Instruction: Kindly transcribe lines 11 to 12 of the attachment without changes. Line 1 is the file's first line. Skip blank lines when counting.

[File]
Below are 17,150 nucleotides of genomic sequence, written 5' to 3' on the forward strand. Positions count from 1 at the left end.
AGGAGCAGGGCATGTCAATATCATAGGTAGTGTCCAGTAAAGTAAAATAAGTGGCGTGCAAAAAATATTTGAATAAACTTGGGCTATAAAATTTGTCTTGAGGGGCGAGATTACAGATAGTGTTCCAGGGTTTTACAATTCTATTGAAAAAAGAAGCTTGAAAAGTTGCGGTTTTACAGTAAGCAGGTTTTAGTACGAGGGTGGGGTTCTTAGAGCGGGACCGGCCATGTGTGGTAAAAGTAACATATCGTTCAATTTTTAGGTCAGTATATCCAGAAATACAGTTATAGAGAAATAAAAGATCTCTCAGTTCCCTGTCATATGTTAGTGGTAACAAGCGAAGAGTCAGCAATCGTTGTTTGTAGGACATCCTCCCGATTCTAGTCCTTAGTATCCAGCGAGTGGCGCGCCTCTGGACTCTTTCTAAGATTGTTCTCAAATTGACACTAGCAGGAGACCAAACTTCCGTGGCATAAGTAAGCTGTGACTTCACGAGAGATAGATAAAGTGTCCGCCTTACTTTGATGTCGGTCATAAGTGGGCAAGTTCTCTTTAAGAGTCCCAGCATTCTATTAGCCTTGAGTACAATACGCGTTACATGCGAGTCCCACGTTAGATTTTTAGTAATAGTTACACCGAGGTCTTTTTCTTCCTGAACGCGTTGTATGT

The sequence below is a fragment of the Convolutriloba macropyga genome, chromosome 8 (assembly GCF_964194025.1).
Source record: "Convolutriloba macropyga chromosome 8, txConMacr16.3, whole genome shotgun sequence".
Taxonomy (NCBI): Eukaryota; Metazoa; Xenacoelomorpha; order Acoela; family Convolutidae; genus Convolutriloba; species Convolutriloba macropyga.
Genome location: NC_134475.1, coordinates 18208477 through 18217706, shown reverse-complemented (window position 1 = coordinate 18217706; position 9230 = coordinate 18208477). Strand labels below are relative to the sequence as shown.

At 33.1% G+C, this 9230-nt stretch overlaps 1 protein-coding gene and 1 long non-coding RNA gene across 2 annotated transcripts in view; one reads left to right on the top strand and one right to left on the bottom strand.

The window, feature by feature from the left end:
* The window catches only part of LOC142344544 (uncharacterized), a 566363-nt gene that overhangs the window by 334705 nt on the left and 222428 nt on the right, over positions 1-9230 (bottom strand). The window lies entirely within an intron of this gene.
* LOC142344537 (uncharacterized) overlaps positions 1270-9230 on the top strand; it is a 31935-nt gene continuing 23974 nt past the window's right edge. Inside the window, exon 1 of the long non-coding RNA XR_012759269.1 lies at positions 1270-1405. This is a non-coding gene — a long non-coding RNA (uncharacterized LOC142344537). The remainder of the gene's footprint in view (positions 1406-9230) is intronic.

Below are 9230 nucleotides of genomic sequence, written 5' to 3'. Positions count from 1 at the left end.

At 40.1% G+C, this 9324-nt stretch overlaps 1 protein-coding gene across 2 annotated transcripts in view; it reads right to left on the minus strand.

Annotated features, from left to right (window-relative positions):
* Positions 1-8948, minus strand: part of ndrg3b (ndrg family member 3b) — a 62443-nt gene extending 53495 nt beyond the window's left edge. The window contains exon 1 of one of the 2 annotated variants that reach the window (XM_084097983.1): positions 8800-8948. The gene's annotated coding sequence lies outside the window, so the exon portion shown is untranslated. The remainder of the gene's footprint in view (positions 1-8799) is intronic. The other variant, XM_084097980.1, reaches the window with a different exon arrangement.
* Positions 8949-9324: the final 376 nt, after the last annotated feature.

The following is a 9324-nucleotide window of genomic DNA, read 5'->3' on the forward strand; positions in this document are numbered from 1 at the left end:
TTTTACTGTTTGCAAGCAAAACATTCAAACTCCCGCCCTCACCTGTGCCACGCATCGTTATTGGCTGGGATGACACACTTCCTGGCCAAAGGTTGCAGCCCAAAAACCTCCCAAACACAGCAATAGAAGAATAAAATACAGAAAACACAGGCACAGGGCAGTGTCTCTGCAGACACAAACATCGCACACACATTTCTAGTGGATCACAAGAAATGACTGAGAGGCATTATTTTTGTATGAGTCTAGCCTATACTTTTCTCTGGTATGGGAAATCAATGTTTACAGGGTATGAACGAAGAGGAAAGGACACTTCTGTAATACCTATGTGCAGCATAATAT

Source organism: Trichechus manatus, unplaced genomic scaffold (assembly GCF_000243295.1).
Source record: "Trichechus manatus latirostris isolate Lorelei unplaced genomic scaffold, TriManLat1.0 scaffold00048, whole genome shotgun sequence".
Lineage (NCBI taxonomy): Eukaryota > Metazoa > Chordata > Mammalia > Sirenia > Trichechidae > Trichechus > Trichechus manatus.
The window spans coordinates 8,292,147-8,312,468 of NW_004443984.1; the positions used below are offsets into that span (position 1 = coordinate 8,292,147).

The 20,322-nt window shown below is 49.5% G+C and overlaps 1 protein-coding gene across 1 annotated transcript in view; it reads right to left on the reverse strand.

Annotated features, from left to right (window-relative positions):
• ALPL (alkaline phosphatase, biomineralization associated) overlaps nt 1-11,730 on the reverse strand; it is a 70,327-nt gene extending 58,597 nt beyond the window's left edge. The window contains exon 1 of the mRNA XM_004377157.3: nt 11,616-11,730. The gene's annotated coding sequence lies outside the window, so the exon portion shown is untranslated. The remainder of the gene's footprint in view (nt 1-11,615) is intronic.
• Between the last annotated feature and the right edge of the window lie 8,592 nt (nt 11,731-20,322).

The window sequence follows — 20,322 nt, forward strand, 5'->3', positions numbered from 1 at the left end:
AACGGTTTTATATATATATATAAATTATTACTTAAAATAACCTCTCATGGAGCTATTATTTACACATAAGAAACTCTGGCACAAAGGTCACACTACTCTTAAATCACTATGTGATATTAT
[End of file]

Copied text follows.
Below are 9230 nucleotides of genomic sequence, written 5' to 3'. Positions count from 1 at the left end.

At 40.1% G+C, this 9324-nt stretch overlaps 1 protein-coding gene across 2 annotated transcripts in view; it reads right to left on the minus strand.